Which is the World’s Oldest Constitution?

This Article will take you to “Ten Oldest Constitution of the World”

The Constitution can be defined as “…the fundamental ideas and regulations of a nation, state, or social group that regulate the powers and duties of the government and guarantee certain rights to the people who live within it…”

But you must have wondered which is the oldest Constitution in the World? Here we have the 10 oldest constitutions of the world.

1. The Republic of San Marino (8 October 1600)

The Republic of San Marino is considered to hold the world’s oldest constitution, which came into force on October 8, 1600. The Constitution is a set of six Latin texts known as “The Statutes of 1600.” It is thought to be the world’s oldest surviving national constitution. The new system replaced the Statuti Comunali (Town Statutes) that had served San Marino since around 1300.

2. United States of America (21 June 1788)

The United States Constitution is one of the world’s oldest constitutions. It consists of seven Articles, a preamble, and a concluding endorsement. The treaty was ratified in June 1788 and entered into force in 1789. James Madison contributed to the creation of the Virginia Constitution, which served as the foundation for the United States Constitution. As a result, he is renowned as the “Father of the United States Constitution.”

photo source: Wikimedia Commons

3. Poland ( May 1791)

The Constitution of Poland of 3 May 1791 is often regarded as the world’s second oldest modern constitution and the oldest in Europe. The 1791 Constitution aimed to create a more successful constitutional monarchy with a clear division of executive, legislative, and judicial functions.

Later Polish constitutions were inspired by the concepts of the Constitution of 3 May 1791. Poland’s current constitution was enacted in 1997 and was last revised in 2009.

photo source: Wikimedia Commons

4. Norway’s Constitution (17 May 1814)

With the passage of the Norwegian Constitution, Norway became its own sovereign state. This Constitution came after 434 years of Danish-Norwegian monarchy. This Constitution’s ideals include popular sovereignty, human rights, and the separation of powers.

5. Kingdom of Netherlands

The Kingdom of the Netherlands’ Constitution stems from around 1814 or 1815 and has been revised several times. The first significant modification occurred in 1848, and it established a system of parliamentary democracy. The current Dutch Constitution was drafted in 1983.

The Constitution of the Kingdom of the Netherlands, like other constitutions, combines the regulations governing the Dutch system of government with fundamental rights for the nation’s residents. The Dutch Constitution outlines several rights, including freedom of expression, the right to privacy, the right to vote and run for office, and the right to equal treatment.

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6. Belgium (7 February 1831)

On February 7, 1831, the National Congress of Belgium enacted the Belgian Constitution. On July 14, 1993, a substantial modification to the Constitution was adopted. This amendment changed Belgium’s political system from a constitutional monarchy to a federal state.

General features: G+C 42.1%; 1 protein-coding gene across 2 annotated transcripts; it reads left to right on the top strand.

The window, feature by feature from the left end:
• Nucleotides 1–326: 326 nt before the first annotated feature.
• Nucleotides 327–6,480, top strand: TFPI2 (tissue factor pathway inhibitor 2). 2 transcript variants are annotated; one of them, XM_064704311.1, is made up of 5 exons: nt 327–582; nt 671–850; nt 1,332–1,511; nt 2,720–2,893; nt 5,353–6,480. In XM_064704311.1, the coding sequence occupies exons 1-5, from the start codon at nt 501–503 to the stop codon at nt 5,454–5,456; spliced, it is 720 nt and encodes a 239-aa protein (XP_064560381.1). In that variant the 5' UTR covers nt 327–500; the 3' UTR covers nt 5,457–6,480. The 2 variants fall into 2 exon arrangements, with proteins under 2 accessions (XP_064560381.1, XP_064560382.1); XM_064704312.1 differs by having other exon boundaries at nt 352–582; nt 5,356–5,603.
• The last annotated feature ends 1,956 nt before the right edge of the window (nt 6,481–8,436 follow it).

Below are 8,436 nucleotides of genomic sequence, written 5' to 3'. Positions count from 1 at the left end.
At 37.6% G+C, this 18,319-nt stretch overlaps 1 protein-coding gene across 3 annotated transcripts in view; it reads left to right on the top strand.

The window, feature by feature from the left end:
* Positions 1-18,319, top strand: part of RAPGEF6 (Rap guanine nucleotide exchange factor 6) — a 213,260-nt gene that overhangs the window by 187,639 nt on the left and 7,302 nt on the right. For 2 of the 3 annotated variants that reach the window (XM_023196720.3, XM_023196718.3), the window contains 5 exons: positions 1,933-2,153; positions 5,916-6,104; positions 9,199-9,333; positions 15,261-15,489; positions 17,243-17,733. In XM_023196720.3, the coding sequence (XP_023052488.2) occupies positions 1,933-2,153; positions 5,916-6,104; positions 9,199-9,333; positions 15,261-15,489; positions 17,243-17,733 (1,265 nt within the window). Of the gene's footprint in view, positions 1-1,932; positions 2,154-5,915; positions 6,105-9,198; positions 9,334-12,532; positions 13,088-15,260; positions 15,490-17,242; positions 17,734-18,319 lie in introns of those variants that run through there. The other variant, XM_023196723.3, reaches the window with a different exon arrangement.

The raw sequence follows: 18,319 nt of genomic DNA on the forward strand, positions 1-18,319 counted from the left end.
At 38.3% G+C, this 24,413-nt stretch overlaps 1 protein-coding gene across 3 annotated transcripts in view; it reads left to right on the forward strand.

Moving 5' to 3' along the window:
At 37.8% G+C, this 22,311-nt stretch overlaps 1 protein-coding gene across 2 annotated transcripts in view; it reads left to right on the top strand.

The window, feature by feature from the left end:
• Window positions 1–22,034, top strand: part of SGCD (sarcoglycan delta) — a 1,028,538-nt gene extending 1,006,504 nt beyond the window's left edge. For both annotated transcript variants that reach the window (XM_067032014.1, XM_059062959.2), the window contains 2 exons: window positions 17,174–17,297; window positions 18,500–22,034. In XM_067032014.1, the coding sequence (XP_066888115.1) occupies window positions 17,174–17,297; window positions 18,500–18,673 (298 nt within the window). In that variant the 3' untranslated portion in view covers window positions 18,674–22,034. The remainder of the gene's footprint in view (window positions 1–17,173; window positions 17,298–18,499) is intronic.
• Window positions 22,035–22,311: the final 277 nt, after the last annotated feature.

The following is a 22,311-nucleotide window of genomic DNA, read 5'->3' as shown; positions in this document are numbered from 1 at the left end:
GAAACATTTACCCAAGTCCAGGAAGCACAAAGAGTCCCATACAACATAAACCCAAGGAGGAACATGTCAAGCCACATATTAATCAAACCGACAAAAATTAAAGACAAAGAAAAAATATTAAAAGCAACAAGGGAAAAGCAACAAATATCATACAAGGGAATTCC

7. Luxembourg (12 October 1841)

The Luxembourg Constitution was initially written in 1841, barely two years after Luxembourg became a sovereign republic. The current Constitution was adopted in 1868 and last amended in 2016. The Luxembourg Constitution is made up of 121 articles grouped into 13 chapters. Luxembourg’s Constitution, like all other constitutions, specifies the constituent underpinnings of the state, the assurance of individuals’ rights and liberties, and the structure of powers.

While the Luxembourg Constitution has been updated multiple times since 1841, one of the most significant modifications occurred in 1919. Following the modification of the Constitution, all citizens of legal voting age, which was 21 at the time (lowered to 18 in 1972), were granted the right to vote. Prior to this, only men over the age of 25 who paid a specific amount of tax were eligible to vote.

8. Switzerland (12 September 1848)

On September 12, 1848, the Swiss Federal Constitution was written, establishing the Swiss Federal State. The United States Constitution, as well as the principles of the French Revolution, had a strong influence on Switzerland. A Federal Body, a bicameral assembly comprised of the National Council and the Council of States, was founded to draught the Swiss Federal Constitution.

Furthermore, the Swiss Federal Constitution established a declaration of fundamental individual rights, a federal government, and a federal court of justice for its citizens. This 1848 Constitution was revised in 1874. On April 18, 1999, the present Swiss Federal Constitution was ratified, thus replacing the 1874 Constitution.

photo source: Wikimedia Commons

9. Denmark’s Constitution (5 June 1849)

The Danish Constitution came into force on June 5, 1849. The country of Denmark was created as a constitutional monarchy. This Constitution establishes the foundation of Danish governance and explains citizens’ rights, including freedom of religion and expression. There is a section devoted to the country’s mandatory military duty.

photo source: Wikimedia Commons

10. Canada  (1 July 1867)

The Constitution Act of 1867 established the Canadian Constitution. This confirmed that Canada was still subject to the monarchy of the United Kingdom (“U.K.”).

From 1867 to 1982, the UK may theoretically make changes to the Canadian Constitution at any time, but after the enactment of the Constitution Act, 1982, modifications to the Constitution can only be made in Canada.


Rajat Rajan Singh

Editor-in-Chief at Law Trend

Advocate at Allahabad High Court Lucknow

Law Trend
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